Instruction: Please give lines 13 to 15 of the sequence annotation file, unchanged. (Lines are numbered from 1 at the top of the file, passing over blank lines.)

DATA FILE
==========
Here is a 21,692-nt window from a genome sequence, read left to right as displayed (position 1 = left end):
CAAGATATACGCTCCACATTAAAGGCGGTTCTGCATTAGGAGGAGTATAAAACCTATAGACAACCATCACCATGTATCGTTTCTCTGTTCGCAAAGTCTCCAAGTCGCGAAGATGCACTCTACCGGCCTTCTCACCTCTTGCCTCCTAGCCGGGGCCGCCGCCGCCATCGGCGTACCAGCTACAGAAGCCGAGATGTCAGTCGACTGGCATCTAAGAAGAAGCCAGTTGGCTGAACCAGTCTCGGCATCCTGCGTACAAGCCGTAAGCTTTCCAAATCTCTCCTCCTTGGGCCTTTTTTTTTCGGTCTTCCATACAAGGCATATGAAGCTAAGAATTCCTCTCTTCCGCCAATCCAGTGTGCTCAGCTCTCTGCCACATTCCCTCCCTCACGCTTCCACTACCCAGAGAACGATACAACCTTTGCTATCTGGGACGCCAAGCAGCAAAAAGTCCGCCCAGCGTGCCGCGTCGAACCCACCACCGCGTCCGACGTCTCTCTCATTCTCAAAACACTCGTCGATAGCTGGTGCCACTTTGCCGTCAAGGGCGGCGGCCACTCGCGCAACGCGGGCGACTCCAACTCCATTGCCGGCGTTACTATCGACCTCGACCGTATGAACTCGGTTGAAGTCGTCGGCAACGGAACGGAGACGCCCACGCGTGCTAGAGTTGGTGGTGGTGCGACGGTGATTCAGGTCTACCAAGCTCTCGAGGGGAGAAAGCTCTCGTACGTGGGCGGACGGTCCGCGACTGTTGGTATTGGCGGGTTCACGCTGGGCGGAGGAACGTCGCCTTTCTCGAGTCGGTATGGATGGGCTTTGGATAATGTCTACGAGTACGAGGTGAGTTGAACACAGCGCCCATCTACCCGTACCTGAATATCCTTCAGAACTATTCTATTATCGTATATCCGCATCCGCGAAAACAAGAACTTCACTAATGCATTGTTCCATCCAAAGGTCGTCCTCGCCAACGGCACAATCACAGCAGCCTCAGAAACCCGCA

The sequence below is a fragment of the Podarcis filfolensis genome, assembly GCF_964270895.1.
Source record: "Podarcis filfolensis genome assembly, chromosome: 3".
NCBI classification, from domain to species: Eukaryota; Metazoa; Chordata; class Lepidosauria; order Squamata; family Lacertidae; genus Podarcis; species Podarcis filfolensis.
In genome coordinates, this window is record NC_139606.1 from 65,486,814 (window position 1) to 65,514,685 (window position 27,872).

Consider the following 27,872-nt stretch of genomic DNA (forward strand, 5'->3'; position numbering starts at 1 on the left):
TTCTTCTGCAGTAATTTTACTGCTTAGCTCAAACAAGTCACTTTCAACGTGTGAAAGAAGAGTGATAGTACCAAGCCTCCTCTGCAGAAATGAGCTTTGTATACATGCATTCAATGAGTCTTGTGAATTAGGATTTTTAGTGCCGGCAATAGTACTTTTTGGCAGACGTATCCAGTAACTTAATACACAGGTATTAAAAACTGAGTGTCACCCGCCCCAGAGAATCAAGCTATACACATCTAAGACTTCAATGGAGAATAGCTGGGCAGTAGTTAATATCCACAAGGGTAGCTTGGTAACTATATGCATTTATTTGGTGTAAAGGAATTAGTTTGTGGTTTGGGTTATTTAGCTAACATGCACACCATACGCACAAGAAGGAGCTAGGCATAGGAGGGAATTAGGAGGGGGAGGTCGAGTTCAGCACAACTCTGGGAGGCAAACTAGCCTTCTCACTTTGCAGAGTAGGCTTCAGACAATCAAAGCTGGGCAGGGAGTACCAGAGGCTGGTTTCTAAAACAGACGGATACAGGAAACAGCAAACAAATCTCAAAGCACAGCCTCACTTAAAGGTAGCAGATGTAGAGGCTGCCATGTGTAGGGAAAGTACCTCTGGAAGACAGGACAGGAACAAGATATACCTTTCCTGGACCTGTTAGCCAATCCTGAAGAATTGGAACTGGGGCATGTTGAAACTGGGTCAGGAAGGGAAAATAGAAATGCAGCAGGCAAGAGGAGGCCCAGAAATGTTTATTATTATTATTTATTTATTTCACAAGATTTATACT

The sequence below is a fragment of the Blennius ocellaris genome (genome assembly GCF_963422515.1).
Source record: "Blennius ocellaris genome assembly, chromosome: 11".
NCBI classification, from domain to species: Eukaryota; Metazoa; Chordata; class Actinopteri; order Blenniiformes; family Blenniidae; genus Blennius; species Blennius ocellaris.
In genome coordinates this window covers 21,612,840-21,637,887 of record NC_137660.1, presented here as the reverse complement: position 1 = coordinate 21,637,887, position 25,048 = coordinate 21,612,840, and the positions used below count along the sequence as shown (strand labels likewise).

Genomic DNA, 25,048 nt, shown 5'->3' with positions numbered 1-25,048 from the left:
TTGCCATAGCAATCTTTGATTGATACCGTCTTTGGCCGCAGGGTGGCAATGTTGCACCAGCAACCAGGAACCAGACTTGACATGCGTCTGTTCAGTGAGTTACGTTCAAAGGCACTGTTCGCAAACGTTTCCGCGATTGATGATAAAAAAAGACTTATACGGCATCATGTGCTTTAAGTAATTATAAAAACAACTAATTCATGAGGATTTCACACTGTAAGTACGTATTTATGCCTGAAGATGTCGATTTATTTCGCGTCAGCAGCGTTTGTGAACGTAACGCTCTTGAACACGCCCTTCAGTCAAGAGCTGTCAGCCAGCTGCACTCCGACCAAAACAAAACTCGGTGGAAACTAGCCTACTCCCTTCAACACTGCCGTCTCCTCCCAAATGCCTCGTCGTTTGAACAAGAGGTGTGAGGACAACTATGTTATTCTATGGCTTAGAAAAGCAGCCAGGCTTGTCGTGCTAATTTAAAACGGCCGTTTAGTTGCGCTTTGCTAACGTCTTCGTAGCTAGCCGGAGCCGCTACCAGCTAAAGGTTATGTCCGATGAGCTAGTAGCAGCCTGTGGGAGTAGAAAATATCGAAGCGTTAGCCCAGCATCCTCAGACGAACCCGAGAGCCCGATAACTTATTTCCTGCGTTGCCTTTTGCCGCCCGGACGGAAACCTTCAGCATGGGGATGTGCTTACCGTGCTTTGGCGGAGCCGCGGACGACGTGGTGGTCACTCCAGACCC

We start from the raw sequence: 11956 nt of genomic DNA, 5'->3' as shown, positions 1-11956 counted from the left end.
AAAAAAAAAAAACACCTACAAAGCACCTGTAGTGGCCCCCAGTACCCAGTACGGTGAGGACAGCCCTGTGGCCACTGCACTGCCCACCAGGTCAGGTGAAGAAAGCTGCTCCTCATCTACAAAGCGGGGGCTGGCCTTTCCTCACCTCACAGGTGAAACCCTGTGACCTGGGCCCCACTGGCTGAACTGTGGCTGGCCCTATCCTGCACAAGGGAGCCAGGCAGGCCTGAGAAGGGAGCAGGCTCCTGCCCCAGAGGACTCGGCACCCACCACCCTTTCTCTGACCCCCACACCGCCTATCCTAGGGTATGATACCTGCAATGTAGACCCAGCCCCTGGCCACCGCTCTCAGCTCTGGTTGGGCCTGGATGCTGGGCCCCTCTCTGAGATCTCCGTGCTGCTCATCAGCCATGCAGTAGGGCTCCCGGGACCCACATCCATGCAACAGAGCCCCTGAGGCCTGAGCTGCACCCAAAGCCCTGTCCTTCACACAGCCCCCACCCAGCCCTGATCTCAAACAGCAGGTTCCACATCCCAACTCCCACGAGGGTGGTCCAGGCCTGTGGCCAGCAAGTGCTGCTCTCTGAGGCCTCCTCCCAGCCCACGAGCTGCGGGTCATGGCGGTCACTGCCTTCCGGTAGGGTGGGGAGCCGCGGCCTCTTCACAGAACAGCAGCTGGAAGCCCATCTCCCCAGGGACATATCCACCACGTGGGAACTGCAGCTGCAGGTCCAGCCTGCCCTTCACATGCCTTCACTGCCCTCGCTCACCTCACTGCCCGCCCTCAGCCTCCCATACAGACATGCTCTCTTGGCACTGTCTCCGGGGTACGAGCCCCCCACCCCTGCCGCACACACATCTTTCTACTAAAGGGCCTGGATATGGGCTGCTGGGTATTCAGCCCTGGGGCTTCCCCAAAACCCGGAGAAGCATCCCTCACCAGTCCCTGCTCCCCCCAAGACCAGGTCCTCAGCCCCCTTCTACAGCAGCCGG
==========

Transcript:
Genomic DNA, 25,048 nt, shown 5'->3' with positions numbered 1-25,048 from the left:
TTGCCATAGCAATCTTTGATTGATACCGTCTTTGGCCGCAGGGTGGCAATGTTGCACCAGCAACCAGGAACCAGACTTGACATGCGTCTGTTCAGTGAGTTACGTTCAAAGGCACTGTTCGCAAACGTTTCCGCGATTGATGATAAAAAAAGACTTATACGGCATCATGTGCTTTAAGTAATTATAAAAACAACTAATTCATGAGGATTTCACACTGTAAGTACGTATTTATGCCTGAAGATGTCGATTTATTTCGCGTCAGCAGCGTTTGTGAACGTAACGCTCTTGAACACGCCCTTCAGTCAAGAGCTGTCAGCCAGCTGCACTCCGACCAAAACAAAACTCGGTGGAAACTAGCCTACTCCCTTCAACACTGCCGTCTCCTCCCAAATGCCTCGTCGTTTGAACAAGAGGTGTGAGGACAACTATGTTATTCTATGGCTTAGAAAAGCAGCCAGGCTTGTCGTGCTAATTTAAAACGGCCGTTTAGTTGCGCTTTGCTAACGTCTTCGTAGCTAGCCGGAGCCGCTACCAGCTAAAGGTTATGTCCGATGAGCTAGTAGCAGCCTGTGGGAGTAGAAAATATCGAAGCGTTAGCCCAGCATCCTCAGACGAACCCGAGAGCCCGATAACTTATTTCCTGCGTTGCCTTTTGCCGCCCGGACGGAAACCTTCAGCATGGGGATGTGCTTACCGTGCTTTGGCGGAGCCGCGGACGACGTGGTGGTCACTCCAGACCC

We start from the raw sequence: 11956 nt of genomic DNA, 5'->3' as shown, positions 1-11956 counted from the left end.